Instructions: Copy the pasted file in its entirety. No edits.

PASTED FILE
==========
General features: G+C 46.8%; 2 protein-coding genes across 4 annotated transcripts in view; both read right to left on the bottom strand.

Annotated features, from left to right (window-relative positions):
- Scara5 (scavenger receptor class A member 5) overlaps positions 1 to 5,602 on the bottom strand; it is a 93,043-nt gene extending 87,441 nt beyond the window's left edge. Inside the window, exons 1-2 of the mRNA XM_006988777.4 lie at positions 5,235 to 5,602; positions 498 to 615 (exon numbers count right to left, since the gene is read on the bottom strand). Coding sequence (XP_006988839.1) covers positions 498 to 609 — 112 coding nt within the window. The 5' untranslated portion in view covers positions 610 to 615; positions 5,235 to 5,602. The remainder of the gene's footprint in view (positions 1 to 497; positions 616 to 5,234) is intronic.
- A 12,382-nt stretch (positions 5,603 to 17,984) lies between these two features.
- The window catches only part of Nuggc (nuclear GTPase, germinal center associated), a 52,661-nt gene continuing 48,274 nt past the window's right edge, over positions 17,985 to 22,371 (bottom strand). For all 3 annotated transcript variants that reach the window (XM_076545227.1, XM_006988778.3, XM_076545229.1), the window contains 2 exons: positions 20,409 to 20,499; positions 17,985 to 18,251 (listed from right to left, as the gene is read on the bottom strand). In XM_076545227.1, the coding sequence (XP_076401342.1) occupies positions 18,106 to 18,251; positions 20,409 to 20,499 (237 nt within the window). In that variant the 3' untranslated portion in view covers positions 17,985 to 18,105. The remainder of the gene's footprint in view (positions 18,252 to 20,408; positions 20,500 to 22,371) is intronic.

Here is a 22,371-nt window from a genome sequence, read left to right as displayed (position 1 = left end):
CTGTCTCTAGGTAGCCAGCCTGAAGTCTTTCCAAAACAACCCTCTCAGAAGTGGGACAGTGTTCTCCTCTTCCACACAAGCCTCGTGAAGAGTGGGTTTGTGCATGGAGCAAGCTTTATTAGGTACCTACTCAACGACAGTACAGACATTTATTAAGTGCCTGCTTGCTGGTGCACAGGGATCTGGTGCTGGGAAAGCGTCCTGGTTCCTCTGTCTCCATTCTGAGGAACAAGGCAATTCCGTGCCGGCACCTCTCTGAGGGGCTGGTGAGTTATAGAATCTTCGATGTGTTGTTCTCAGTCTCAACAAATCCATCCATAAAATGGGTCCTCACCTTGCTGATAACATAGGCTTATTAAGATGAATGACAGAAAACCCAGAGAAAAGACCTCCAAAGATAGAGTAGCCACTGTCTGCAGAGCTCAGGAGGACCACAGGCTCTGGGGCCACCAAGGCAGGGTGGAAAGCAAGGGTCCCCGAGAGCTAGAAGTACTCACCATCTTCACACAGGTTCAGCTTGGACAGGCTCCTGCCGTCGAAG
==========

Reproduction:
General features: G+C 46.8%; 2 protein-coding genes across 4 annotated transcripts in view; both read right to left on the bottom strand.

Annotated features, from left to right (window-relative positions):
- Scara5 (scavenger receptor class A member 5) overlaps positions 1 to 5,602 on the bottom strand; it is a 93,043-nt gene extending 87,441 nt beyond the window's left edge. Inside the window, exons 1-2 of the mRNA XM_006988777.4 lie at positions 5,235 to 5,602; positions 498 to 615 (exon numbers count right to left, since the gene is read on the bottom strand). Coding sequence (XP_006988839.1) covers positions 498 to 609 — 112 coding nt within the window. The 5' untranslated portion in view covers positions 610 to 615; positions 5,235 to 5,602. The remainder of the gene's footprint in view (positions 1 to 497; positions 616 to 5,234) is intronic.
- A 12,382-nt stretch (positions 5,603 to 17,984) lies between these two features.
- The window catches only part of Nuggc (nuclear GTPase, germinal center associated), a 52,661-nt gene continuing 48,274 nt past the window's right edge, over positions 17,985 to 22,371 (bottom strand). For all 3 annotated transcript variants that reach the window (XM_076545227.1, XM_006988778.3, XM_076545229.1), the window contains 2 exons: positions 20,409 to 20,499; positions 17,985 to 18,251 (listed from right to left, as the gene is read on the bottom strand). In XM_076545227.1, the coding sequence (XP_076401342.1) occupies positions 18,106 to 18,251; positions 20,409 to 20,499 (237 nt within the window). In that variant the 3' untranslated portion in view covers positions 17,985 to 18,105. The remainder of the gene's footprint in view (positions 18,252 to 20,408; positions 20,500 to 22,371) is intronic.

Here is a 22,371-nt window from a genome sequence, read left to right as displayed (position 1 = left end):
CTGTCTCTAGGTAGCCAGCCTGAAGTCTTTCCAAAACAACCCTCTCAGAAGTGGGACAGTGTTCTCCTCTTCCACACAAGCCTCGTGAAGAGTGGGTTTGTGCATGGAGCAAGCTTTATTAGGTACCTACTCAACGACAGTACAGACATTTATTAAGTGCCTGCTTGCTGGTGCACAGGGATCTGGTGCTGGGAAAGCGTCCTGGTTCCTCTGTCTCCATTCTGAGGAACAAGGCAATTCCGTGCCGGCACCTCTCTGAGGGGCTGGTGAGTTATAGAATCTTCGATGTGTTGTTCTCAGTCTCAACAAATCCATCCATAAAATGGGTCCTCACCTTGCTGATAACATAGGCTTATTAAGATGAATGACAGAAAACCCAGAGAAAAGACCTCCAAAGATAGAGTAGCCACTGTCTGCAGAGCTCAGGAGGACCACAGGCTCTGGGGCCACCAAGGCAGGGTGGAAAGCAAGGGTCCCCGAGAGCTAGAAGTACTCACCATCTTCACACAGGTTCAGCTTGGACAGGCTCCTGCCGTCGAAG